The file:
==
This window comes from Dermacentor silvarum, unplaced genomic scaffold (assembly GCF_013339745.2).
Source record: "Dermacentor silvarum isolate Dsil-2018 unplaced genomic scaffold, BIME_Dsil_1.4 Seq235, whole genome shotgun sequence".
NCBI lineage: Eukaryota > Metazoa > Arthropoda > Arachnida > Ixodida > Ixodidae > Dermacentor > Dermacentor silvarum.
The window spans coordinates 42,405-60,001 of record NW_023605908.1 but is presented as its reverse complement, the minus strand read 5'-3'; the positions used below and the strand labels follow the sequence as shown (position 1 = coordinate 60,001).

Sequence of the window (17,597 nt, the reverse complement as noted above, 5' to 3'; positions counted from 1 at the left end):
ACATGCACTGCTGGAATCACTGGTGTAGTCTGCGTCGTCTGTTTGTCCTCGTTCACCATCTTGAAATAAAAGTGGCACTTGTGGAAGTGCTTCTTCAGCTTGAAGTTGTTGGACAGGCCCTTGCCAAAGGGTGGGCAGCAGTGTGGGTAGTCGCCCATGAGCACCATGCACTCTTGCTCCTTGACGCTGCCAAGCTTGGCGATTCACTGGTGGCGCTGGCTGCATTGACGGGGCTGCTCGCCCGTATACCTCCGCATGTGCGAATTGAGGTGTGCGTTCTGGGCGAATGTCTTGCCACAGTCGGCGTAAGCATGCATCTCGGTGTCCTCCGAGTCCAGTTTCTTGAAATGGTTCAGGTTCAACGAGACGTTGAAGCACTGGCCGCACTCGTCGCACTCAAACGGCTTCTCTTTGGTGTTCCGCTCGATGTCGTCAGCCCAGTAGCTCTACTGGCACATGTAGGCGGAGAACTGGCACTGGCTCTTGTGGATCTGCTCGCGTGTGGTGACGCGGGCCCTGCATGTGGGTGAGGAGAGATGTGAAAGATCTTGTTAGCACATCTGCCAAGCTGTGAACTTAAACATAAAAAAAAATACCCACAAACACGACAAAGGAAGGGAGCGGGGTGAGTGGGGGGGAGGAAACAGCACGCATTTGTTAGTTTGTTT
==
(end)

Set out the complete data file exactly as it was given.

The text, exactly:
This window comes from Dermacentor silvarum, unplaced genomic scaffold (assembly GCF_013339745.2).
Source record: "Dermacentor silvarum isolate Dsil-2018 unplaced genomic scaffold, BIME_Dsil_1.4 Seq235, whole genome shotgun sequence".
NCBI lineage: Eukaryota > Metazoa > Arthropoda > Arachnida > Ixodida > Ixodidae > Dermacentor > Dermacentor silvarum.
The window spans coordinates 42,405-60,001 of record NW_023605908.1 but is presented as its reverse complement, the minus strand read 5'-3'; the positions used below and the strand labels follow the sequence as shown (position 1 = coordinate 60,001).

Sequence of the window (17,597 nt, the reverse complement as noted above, 5' to 3'; positions counted from 1 at the left end):
ACATGCACTGCTGGAATCACTGGTGTAGTCTGCGTCGTCTGTTTGTCCTCGTTCACCATCTTGAAATAAAAGTGGCACTTGTGGAAGTGCTTCTTCAGCTTGAAGTTGTTGGACAGGCCCTTGCCAAAGGGTGGGCAGCAGTGTGGGTAGTCGCCCATGAGCACCATGCACTCTTGCTCCTTGACGCTGCCAAGCTTGGCGATTCACTGGTGGCGCTGGCTGCATTGACGGGGCTGCTCGCCCGTATACCTCCGCATGTGCGAATTGAGGTGTGCGTTCTGGGCGAATGTCTTGCCACAGTCGGCGTAAGCATGCATCTCGGTGTCCTCCGAGTCCAGTTTCTTGAAATGGTTCAGGTTCAACGAGACGTTGAAGCACTGGCCGCACTCGTCGCACTCAAACGGCTTCTCTTTGGTGTTCCGCTCGATGTCGTCAGCCCAGTAGCTCTACTGGCACATGTAGGCGGAGAACTGGCACTGGCTCTTGTGGATCTGCTCGCGTGTGGTGACGCGGGCCCTGCATGTGGGTGAGGAGAGATGTGAAAGATCTTGTTAGCACATCTGCCAAGCTGTGAACTTAAACATAAAAAAAAATACCCACAAACACGACAAAGGAAGGGAGCGGGGTGAGTGGGGGGGAGGAAACAGCACGCATTTGTTAGTTTGTTT